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Lady with a Unicorn, is a photographic self-portrait in the style of Raphael's little known painting of similar name, created almost exactly 500 years later.

After seeing the painting in the Borghese during a trip to Italy, the artist was captivated by the unusual, tiny unicorn, and after some research discovered that the painting had gone through a series of fascinating metamorphoses.

In 1934-36, the painting—formerly considered to be a portrait of St. Catherine by Perugino—was restored, with a heavily repainted Saint Catherine's Wheel was removed to reveal the tiny unicorn. (A gruesome aside: Catherine's Wheels, also known as Breaking Wheels, were a medieval torture device used for capital punishment from antiquity until worryingly recent times—as recently as the 19th century in Germany. Victims were lashed to a large wooden wheel and beaten with a cudgel, the spaces between the many spokes allowing the bones to break.) The story of St. Catherine has her martyred on the wheel that bore her name, hence its presence in the re-painted image, which remixed Raphael's intended work.

The unicorn revealed by this process, also helped to confirm the painting as authored by Raphael. Traditionally a symbol of purity or virginity, the unicorn's diminutive appearance is as much a mystery as the identity of the woman. And beneath the unicorn lies yet another layer revealed by X-ray; a dog was our lady's original companion.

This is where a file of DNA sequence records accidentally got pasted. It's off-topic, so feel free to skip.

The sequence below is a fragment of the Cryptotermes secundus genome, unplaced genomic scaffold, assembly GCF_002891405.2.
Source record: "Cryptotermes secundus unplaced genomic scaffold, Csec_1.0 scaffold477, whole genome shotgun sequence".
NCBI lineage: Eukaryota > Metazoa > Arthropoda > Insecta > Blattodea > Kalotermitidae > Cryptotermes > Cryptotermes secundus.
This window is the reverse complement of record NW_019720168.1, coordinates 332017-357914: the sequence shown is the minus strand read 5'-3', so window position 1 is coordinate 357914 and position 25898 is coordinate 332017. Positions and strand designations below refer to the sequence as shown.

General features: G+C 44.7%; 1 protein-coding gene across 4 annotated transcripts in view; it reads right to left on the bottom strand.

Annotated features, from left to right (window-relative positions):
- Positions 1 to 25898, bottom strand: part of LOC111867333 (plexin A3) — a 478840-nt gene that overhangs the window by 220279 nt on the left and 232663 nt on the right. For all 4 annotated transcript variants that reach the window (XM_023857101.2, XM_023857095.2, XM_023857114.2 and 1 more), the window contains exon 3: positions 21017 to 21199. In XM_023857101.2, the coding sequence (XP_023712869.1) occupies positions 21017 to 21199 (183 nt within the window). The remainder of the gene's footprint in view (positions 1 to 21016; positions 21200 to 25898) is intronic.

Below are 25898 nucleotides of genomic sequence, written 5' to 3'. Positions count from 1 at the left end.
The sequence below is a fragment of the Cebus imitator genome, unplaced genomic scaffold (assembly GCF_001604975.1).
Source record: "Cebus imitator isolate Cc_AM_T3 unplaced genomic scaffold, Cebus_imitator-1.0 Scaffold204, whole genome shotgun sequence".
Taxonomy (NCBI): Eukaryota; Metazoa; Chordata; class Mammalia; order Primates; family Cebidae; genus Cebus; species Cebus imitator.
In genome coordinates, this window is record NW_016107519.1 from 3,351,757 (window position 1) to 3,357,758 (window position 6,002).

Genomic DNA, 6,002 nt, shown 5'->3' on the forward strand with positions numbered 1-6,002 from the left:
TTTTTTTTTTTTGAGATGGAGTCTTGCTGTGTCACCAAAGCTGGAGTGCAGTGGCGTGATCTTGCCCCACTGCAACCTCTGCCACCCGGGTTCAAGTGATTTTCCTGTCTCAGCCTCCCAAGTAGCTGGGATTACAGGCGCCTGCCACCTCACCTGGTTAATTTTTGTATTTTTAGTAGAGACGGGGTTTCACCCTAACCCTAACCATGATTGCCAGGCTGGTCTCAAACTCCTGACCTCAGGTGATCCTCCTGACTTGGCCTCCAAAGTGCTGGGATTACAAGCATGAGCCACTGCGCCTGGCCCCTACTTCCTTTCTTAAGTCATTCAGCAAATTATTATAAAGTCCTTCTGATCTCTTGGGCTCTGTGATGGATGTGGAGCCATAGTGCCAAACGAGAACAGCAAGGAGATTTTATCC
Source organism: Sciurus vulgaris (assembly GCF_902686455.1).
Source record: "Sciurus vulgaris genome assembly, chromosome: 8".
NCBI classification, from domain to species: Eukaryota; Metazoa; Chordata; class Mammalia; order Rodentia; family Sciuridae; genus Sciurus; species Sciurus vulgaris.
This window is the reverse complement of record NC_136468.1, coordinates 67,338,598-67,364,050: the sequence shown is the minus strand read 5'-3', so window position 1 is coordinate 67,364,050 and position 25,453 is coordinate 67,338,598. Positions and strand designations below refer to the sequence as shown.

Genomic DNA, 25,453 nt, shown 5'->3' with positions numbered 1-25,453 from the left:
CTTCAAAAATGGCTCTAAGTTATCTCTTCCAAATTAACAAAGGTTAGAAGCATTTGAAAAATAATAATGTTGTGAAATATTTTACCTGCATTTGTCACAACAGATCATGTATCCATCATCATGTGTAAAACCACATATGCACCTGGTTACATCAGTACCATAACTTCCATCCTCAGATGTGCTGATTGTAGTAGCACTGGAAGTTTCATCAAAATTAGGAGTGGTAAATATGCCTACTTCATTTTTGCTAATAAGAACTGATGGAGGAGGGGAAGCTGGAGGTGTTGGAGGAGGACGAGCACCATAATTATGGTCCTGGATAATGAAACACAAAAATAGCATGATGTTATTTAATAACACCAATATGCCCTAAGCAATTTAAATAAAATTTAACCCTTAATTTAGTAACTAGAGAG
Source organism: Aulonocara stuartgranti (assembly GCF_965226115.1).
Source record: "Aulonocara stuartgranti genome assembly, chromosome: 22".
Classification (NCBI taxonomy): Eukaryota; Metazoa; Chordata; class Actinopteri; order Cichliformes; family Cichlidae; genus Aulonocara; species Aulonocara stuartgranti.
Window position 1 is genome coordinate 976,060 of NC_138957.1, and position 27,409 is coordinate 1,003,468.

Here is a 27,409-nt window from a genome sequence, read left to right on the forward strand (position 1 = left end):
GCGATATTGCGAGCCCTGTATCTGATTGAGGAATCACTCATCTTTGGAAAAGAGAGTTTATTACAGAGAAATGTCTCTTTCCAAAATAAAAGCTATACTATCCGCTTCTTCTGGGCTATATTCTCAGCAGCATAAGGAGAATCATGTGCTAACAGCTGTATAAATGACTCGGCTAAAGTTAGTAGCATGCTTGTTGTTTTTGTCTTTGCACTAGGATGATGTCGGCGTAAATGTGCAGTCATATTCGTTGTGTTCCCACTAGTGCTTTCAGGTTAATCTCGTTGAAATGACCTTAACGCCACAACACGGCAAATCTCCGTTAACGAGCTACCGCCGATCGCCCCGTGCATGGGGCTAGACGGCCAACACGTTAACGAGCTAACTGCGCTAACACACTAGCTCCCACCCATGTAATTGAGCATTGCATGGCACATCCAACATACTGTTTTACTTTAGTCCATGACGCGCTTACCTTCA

It is speculated that the portrait may have been commissioned of a bride-to-be holding a favorite pet. She is depicted to be seen, as an asset to a wealthy family, dressed in fine silks and jewels, with her eyes modestly averted. It's is speculated that the desired symbolism of the portrait changed, perhaps after the wedding was called off. The dog changed to a unicorn, signaling the wealthy family's valuable young daughter was still a virgin. (Patriarchy, yuck.)

Using only clothing from her own closet, the artist restaged the image, with yet a further removal. Unicorns, a childhood obsession have vanished in this adult world, and the lady's arms are empty. But unlike the martyred Catherine, or the painted bride, this woman's eyes confront the camera, claiming authorship of herself in this magicless world—but hinting at the power of the imagination to conceive and reconceive of self.